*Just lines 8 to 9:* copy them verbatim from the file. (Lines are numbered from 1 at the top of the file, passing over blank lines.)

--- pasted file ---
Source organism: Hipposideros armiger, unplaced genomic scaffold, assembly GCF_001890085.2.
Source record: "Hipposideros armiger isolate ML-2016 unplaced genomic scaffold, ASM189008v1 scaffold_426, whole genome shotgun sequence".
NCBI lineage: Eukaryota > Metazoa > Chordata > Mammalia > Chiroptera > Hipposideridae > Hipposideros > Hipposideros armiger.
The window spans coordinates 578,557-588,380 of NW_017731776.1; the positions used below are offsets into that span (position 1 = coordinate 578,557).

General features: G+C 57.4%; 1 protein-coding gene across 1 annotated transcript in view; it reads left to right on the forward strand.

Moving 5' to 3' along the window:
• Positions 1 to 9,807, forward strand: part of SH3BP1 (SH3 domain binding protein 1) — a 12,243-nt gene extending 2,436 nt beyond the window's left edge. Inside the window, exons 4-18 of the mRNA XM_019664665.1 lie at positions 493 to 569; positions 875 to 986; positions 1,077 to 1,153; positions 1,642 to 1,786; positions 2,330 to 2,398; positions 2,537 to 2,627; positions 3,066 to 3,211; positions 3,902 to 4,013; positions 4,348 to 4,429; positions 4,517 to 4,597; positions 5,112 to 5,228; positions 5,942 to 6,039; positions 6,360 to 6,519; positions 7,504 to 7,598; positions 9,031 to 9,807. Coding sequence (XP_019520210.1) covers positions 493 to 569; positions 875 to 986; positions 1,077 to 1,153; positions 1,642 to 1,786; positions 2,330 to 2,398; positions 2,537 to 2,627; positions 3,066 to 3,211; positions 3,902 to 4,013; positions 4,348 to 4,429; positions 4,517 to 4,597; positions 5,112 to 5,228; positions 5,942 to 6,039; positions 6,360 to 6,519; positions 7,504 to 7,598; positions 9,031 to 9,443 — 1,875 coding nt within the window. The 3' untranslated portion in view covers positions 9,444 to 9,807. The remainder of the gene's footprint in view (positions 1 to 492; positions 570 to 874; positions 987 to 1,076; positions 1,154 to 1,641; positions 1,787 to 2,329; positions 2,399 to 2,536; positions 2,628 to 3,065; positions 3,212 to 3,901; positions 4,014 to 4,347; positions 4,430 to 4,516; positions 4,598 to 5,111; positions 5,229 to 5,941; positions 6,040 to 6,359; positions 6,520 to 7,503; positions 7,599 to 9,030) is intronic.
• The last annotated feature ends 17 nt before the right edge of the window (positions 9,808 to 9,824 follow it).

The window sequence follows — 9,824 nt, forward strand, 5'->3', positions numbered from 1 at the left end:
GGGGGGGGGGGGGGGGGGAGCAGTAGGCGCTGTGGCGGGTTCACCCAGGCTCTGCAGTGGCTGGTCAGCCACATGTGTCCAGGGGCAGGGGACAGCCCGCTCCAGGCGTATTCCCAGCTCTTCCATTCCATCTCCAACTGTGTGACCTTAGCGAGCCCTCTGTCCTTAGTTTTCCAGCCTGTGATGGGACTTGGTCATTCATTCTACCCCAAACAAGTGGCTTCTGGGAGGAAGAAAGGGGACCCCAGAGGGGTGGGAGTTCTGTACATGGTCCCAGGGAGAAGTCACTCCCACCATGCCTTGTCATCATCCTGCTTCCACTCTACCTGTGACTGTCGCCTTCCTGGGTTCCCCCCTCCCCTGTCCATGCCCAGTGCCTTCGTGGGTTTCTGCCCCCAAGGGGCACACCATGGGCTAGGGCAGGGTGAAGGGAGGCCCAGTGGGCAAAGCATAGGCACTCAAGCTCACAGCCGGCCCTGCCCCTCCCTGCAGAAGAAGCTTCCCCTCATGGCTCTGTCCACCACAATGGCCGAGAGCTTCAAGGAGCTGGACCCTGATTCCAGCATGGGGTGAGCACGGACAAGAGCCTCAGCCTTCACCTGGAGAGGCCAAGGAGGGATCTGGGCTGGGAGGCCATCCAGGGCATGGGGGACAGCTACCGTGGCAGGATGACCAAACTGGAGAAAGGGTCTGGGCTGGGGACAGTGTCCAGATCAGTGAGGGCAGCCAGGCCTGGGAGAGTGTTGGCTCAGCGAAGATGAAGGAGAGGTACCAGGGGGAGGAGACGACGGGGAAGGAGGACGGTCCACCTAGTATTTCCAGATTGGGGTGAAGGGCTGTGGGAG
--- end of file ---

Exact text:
• The last annotated feature ends 17 nt before the right edge of the window (positions 9,808 to 9,824 follow it).

The window sequence follows — 9,824 nt, forward strand, 5'->3', positions numbered from 1 at the left end: